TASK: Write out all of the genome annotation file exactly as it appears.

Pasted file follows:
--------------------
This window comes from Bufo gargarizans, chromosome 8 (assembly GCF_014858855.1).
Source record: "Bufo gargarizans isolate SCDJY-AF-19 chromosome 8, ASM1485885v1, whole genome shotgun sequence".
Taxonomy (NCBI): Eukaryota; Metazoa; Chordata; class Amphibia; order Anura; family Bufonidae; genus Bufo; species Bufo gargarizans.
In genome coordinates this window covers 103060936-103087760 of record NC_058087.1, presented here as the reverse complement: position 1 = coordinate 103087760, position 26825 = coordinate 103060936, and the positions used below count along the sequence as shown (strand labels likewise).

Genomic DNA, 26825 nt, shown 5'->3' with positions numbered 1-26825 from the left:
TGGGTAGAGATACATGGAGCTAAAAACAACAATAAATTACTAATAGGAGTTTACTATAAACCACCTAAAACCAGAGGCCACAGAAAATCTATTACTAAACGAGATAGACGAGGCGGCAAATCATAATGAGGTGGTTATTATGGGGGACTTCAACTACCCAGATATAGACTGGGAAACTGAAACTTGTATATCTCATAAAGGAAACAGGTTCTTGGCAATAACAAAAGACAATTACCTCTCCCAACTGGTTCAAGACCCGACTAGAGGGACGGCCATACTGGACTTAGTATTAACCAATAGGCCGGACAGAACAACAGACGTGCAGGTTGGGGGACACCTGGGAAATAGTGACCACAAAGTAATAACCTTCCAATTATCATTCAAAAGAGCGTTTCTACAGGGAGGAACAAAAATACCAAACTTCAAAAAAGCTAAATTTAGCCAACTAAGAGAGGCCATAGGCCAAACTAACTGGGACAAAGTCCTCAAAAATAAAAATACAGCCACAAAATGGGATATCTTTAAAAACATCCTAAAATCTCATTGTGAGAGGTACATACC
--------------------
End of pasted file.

This window comes from Bufo gargarizans, chromosome 8 (assembly GCF_014858855.1).
Source record: "Bufo gargarizans isolate SCDJY-AF-19 chromosome 8, ASM1485885v1, whole genome shotgun sequence".
Taxonomy (NCBI): Eukaryota; Metazoa; Chordata; class Amphibia; order Anura; family Bufonidae; genus Bufo; species Bufo gargarizans.
In genome coordinates this window covers 103060936-103087760 of record NC_058087.1, presented here as the reverse complement: position 1 = coordinate 103087760, position 26825 = coordinate 103060936, and the positions used below count along the sequence as shown (strand labels likewise).

Genomic DNA, 26825 nt, shown 5'->3' with positions numbered 1-26825 from the left:
TGGGTAGAGATACATGGAGCTAAAAACAACAATAAATTACTAATAGGAGTTTACTATAAACCACCTAAAACCAGAGGCCACAGAAAATCTATTACTAAACGAGATAGACGAGGCGGCAAATCATAATGAGGTGGTTATTATGGGGGACTTCAACTACCCAGATATAGACTGGGAAACTGAAACTTGTATATCTCATAAAGGAAACAGGTTCTTGGCAATAACAAAAGACAATTACCTCTCCCAACTGGTTCAAGACCCGACTAGAGGGACGGCCATACTGGACTTAGTATTAACCAATAGGCCGGACAGAACAACAGACGTGCAGGTTGGGGGACACCTGGGAAATAGTGACCACAAAGTAATAACCTTCCAATTATCATTCAAAAGAGCGTTTCTACAGGGAGGAACAAAAATACCAAACTTCAAAAAAGCTAAATTTAGCCAACTAAGAGAGGCCATAGGCCAAACTAACTGGGACAAAGTCCTCAAAAATAAAAATACAGCCACAAAATGGGATATCTTTAAAAACATCCTAAAATCTCATTGTGAGAGGTACATACC